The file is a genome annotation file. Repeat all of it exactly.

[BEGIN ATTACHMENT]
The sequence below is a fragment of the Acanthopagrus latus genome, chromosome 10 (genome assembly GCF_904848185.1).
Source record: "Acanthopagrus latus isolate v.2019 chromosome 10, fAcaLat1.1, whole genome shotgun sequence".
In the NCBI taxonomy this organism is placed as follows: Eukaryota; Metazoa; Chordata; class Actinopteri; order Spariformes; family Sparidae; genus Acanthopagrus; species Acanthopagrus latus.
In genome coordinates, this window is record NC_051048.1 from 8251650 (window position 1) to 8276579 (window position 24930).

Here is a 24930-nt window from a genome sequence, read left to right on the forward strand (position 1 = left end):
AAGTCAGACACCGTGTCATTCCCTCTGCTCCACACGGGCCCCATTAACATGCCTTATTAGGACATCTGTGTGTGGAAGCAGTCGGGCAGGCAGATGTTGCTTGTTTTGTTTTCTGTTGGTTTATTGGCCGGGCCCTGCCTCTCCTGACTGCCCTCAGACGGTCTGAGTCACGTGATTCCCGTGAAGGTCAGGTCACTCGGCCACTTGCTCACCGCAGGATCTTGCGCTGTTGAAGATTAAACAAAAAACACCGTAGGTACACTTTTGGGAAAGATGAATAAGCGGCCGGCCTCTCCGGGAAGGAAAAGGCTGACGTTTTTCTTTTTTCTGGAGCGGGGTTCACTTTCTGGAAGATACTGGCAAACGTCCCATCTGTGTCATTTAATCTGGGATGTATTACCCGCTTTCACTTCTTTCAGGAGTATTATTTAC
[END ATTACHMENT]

The sequence below is a fragment of the Acanthopagrus latus genome, chromosome 10 (genome assembly GCF_904848185.1).
Source record: "Acanthopagrus latus isolate v.2019 chromosome 10, fAcaLat1.1, whole genome shotgun sequence".
In the NCBI taxonomy this organism is placed as follows: Eukaryota; Metazoa; Chordata; class Actinopteri; order Spariformes; family Sparidae; genus Acanthopagrus; species Acanthopagrus latus.
In genome coordinates, this window is record NC_051048.1 from 8251650 (window position 1) to 8276579 (window position 24930).

Here is a 24930-nt window from a genome sequence, read left to right on the forward strand (position 1 = left end):
AAGTCAGACACCGTGTCATTCCCTCTGCTCCACACGGGCCCCATTAACATGCCTTATTAGGACATCTGTGTGTGGAAGCAGTCGGGCAGGCAGATGTTGCTTGTTTTGTTTTCTGTTGGTTTATTGGCCGGGCCCTGCCTCTCCTGACTGCCCTCAGACGGTCTGAGTCACGTGATTCCCGTGAAGGTCAGGTCACTCGGCCACTTGCTCACCGCAGGATCTTGCGCTGTTGAAGATTAAACAAAAAACACCGTAGGTACACTTTTGGGAAAGATGAATAAGCGGCCGGCCTCTCCGGGAAGGAAAAGGCTGACGTTTTTCTTTTTTCTGGAGCGGGGTTCACTTTCTGGAAGATACTGGCAAACGTCCCATCTGTGTCATTTAATCTGGGATGTATTACCCGCTTTCACTTCTTTCAGGAGTATTATTTAC